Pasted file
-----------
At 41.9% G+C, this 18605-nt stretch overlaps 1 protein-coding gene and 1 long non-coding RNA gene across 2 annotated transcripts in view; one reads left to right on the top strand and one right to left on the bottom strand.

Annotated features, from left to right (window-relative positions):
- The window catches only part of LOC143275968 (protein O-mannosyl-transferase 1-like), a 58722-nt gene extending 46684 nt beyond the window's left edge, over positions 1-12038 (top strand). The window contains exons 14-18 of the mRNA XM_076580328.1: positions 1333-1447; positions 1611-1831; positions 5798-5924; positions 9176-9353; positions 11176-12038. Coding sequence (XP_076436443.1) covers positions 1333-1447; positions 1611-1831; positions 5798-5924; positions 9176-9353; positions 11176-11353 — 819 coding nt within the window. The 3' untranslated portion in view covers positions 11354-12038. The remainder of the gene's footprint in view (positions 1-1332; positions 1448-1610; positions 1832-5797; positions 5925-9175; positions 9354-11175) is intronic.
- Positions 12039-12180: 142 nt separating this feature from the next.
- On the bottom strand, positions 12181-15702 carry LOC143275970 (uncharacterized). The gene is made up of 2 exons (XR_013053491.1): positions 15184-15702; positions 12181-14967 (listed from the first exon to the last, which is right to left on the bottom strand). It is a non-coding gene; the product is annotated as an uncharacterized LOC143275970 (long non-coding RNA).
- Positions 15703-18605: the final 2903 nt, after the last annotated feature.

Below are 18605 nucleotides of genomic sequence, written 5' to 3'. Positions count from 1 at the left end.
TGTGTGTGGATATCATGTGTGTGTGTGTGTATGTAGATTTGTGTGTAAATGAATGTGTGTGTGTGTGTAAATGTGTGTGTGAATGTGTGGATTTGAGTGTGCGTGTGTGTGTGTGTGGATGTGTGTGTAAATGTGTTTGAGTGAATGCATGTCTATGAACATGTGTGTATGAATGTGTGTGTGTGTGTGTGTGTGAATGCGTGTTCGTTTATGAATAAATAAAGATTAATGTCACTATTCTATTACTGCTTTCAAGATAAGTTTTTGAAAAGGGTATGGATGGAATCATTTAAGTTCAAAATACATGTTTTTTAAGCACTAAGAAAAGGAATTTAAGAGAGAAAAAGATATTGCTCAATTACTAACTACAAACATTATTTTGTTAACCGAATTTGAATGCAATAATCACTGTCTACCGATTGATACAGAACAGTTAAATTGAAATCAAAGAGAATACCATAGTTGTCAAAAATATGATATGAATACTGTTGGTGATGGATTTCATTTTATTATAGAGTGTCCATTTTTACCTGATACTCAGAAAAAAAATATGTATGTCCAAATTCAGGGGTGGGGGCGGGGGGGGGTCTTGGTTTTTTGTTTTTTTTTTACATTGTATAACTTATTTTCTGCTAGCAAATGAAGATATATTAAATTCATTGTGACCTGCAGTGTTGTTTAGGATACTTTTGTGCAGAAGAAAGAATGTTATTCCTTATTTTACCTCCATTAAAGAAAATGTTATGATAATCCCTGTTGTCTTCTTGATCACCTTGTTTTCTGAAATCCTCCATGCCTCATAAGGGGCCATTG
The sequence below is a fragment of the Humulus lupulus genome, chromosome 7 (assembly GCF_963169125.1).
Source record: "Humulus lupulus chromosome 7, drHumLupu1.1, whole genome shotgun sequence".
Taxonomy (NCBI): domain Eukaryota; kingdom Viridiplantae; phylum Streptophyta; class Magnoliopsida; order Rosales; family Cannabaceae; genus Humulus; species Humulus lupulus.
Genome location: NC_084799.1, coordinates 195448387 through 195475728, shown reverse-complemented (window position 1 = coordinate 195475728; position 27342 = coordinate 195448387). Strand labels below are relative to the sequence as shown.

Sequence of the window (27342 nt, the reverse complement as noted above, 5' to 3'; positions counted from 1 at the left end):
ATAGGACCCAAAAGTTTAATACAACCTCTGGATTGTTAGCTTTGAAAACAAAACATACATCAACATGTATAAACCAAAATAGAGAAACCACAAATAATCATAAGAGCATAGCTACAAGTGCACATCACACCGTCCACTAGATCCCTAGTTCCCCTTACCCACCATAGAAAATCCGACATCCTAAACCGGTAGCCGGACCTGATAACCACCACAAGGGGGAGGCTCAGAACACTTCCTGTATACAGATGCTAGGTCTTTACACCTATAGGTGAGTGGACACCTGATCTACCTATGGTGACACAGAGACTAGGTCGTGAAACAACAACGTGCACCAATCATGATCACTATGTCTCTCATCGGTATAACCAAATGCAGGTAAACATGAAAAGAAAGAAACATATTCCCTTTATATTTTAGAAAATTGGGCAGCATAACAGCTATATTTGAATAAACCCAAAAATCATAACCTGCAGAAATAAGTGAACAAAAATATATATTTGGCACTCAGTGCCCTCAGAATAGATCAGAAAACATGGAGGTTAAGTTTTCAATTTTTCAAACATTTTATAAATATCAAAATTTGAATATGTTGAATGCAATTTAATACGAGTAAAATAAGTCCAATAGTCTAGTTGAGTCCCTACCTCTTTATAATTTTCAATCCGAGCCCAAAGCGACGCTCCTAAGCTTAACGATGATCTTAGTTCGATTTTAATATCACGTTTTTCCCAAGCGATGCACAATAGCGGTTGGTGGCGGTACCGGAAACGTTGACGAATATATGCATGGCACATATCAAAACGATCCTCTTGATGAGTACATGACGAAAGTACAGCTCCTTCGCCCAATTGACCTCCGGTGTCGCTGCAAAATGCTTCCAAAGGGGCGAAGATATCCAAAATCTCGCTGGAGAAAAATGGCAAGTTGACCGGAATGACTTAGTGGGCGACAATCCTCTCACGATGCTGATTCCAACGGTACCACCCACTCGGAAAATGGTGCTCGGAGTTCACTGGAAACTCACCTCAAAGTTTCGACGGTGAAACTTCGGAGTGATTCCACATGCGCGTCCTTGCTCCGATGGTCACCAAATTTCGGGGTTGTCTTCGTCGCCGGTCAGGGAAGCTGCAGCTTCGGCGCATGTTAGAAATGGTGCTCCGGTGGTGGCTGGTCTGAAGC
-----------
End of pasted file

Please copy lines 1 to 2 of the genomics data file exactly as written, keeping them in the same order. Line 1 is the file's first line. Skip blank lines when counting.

At 41.9% G+C, this 18605-nt stretch overlaps 1 protein-coding gene and 1 long non-coding RNA gene across 2 annotated transcripts in view; one reads left to right on the top strand and one right to left on the bottom strand.

Annotated features, from left to right (window-relative positions):